On Mon, Apr 25, 2016 at 11:53:13PM +0000, Verma, Vishal L wrote:
On Tue, 2016-04-26 at 09:25 +1000, Dave Chinner wrote:
> > - It checks badblocks and discovers it's files have lost data
> Lots of hand-waving here. How does the application map a bad
> "sector" to a file without scanning the entire filesystem to find
> the owner of the bad sector?
Yes this was hand-wavey, but we talked about this a bit at LSF..
The idea is that a per-block-device badblocks list is available at
/sys/block/<pmemX>/badblocks. The application (or a suitable yet-to-be-
written library function) does a fiemap to figure out the sectors its
files are using, and correlates the two lists.
We can also look into providing an easier-to-use interface from the
kernel, in the form of an fiemap flag to report only the bad sectors, or
a SEEK_BAD flag..
The application doesn't have to scan the entire filesystem, but
presumably it knows what files it 'owns', and does a fiemap for those.
You're assuming that only the DAX aware application accesses it's
files. users, backup programs, data replicators, fileystem
re-organisers (e.g. defragmenters) etc all may access the files and
they may throw errors. What then?
> > - It write()s those sectors (possibly converted to file
> > using
> > fiemap)
> > * This triggers the fallback path, but if the application is
> > doing
> > this level of recovery, it will know the sector is bad, and write
> > the
> > entire sector
> Where does the application find the data that was lost to be able to
> rewrite it?
The data that was lost is gone -- this assumes the application has some
ability to recover using a journal/log or other redundancy - yes, at the
application layer. If it doesn't have this sort of capability, the only
option is to restore files from a backup/mirror.
So the architecture has a built in assumption that only userspace
can handle data loss?
What about filesytsems like NOVA, that use log structured design to
provide DAX w/ update atomicity and can potentially also provide
redundancy/repair through the same mechanisms? Won't pmem native
filesystems with built in data protection features like this remove
the need for adding all this to userspace applications?
If so, shouldn't that be the focus of development rahter than
placing the burden on userspace apps to handle storage repair
> > - Or it replaces the entire file from backup also using
> > mmap+stores)
> > * This just frees the fs block, and the next time the block is
> > reallocated by the fs, it will likely be zeroed first, and that will
> > be
> > done through the driver and will clear errors
> There's an implicit assumption that applications will keep redundant
> copies of their data at the /application layer/ and be able to
> automatically repair it? And then there's the implicit assumption
> that it will unlink and free the entire file before writing a new
> copy, and that then assumes the the filesystem will zero blocks if
> they get reused to clear errors on that LBA sector mapping before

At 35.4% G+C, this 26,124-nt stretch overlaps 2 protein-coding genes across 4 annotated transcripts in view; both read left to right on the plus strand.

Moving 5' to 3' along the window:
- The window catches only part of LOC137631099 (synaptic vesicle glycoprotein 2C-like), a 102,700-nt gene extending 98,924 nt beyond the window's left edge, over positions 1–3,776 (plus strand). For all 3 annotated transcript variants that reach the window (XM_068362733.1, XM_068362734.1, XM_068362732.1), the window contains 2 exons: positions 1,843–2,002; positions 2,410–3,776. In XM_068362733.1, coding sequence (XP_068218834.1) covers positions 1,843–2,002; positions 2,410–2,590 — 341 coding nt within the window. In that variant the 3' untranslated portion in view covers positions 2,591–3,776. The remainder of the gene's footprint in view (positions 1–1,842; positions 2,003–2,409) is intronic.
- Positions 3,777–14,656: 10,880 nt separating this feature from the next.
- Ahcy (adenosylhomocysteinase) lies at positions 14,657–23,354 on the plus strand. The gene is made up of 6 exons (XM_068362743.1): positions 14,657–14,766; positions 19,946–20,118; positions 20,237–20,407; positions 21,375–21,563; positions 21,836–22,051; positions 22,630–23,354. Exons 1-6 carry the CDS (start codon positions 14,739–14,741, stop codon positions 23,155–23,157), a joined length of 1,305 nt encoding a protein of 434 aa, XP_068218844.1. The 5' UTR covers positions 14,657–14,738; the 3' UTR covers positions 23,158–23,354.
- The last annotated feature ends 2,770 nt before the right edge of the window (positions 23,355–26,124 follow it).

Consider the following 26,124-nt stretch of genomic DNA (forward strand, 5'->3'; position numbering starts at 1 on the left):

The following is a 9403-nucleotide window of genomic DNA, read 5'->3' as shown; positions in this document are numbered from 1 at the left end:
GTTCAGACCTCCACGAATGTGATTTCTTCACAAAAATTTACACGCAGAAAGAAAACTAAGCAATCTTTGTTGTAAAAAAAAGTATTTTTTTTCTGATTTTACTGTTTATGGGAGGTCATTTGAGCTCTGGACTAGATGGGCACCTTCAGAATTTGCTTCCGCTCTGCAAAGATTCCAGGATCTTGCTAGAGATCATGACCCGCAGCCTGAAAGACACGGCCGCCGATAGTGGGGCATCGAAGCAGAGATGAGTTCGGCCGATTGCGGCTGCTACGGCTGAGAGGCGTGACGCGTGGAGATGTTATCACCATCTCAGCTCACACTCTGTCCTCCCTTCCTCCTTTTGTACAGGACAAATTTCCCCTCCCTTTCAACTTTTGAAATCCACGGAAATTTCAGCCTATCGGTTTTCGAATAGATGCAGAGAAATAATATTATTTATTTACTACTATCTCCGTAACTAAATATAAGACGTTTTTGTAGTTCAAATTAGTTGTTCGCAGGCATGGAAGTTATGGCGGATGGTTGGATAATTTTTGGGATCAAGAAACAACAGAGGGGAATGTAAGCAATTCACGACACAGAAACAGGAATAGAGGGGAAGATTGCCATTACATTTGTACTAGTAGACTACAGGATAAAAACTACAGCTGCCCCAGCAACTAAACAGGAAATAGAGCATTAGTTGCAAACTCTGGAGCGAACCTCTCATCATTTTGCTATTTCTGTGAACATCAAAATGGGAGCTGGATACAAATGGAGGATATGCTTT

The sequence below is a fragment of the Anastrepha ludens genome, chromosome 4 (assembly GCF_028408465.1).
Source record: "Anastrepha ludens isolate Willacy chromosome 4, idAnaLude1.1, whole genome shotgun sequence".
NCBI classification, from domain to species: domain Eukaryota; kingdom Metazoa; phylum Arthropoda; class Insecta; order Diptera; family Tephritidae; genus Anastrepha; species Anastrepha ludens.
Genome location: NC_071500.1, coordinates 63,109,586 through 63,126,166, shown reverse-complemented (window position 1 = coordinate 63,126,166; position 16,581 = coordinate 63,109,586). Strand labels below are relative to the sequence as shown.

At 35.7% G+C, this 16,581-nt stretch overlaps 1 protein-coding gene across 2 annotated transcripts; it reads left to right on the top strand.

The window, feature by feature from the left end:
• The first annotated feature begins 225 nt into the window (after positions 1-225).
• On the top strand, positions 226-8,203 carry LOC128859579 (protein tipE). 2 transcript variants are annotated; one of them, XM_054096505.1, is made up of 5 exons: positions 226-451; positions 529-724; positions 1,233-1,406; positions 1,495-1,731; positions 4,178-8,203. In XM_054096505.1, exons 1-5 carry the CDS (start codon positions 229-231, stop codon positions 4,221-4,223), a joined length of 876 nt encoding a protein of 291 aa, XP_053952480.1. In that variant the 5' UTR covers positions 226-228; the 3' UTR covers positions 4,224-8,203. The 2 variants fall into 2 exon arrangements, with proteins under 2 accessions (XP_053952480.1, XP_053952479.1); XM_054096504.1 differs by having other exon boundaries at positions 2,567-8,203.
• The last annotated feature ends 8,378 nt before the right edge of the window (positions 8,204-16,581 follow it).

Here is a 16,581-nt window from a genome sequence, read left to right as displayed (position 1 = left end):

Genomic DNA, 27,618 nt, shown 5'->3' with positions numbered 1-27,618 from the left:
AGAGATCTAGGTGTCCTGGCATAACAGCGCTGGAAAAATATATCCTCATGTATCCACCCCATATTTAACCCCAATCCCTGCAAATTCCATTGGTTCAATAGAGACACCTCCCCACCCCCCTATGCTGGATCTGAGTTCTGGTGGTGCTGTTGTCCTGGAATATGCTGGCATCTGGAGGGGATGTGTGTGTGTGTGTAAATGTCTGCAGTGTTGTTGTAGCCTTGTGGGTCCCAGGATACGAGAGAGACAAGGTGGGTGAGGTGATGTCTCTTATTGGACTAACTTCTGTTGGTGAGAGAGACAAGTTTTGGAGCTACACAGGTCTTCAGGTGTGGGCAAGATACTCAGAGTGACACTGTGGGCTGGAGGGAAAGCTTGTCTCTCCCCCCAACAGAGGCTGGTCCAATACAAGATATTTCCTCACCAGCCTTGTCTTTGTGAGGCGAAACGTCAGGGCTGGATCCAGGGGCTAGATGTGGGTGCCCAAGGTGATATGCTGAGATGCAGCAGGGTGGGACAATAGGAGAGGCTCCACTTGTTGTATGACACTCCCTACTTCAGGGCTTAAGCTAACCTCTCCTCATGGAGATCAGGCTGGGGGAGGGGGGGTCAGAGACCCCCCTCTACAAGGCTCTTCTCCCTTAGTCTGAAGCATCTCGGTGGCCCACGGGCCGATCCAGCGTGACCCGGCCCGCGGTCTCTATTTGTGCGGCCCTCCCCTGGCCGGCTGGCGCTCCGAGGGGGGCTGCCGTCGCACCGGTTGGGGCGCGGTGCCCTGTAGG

> they are accessible again to userspace..
> It seems to me that there are a number of assumptions being made
> across multiple layers here. Maybe I've missed something - can you
> point me to the design/architecture description so I can see how
> "app does data recovery itself" dance is supposed to work?
There isn't a document other than the flow in my head :) - but maybe I
could write one up..
I wasn't thinking the application itself maintains and restores from
backup copy of the file.. The application hits either a SIGBUS or EIO
depending on how it accesses the data, and crashes or raises some alarm.
The recovery is then done out-of-band, by a sysadmin or such (i.e.
delete the file, replace with a known good copy, restart application).
To summarize, the two cases we want to handle are:
1. Application has inbuilt recovery:
- hits badblock
- figures out it is able to recover the data
- handles SIGBUS or EIO
- does a (sector aligned) write() to restore the data
The "figures out" step here is where >95% of the work we'd have to
do is. And that's in filesystem and block layer code, not
userspace, and userspace can't do that work in a signal handler.
And it can still fall down to the second case when the application
doesn't have another copy of the data somewhere.
FWIW, we don't have a DAX enabled filesystem that can do
reverse block mapping, so we're a year or two away from this being a
workable production solution from the filesystem perspective. And
AFAICT, it's not even on the roadmap for dm/md layers.
2. Application doesn't have any inbuilt recovery mechanism
- hits badblock
- gets SIGBUS (or EIO) and crashes
- Sysadmin restores file from backup
Which is no different to an existing non-DAX application getting an
EIO/sigbus from current storage technologies.
Except: in the existing storage stack, redundancy and correction has
already had to have failed for the application to see such an error.
Hence this is normally considered a DR case as there's had to be
cascading failures (e.g. multiple disk failures in a RAID) to get
to this stage, not a single error in a single sector in
We need some form of redundancy and correction in the PMEM stack to
prevent single sector errors from taking down services until an
administrator can correct the problem. I'm trying to understand
where this is supposed to fit into the picture - at this point I
really don't think userspace applications are going to be able to do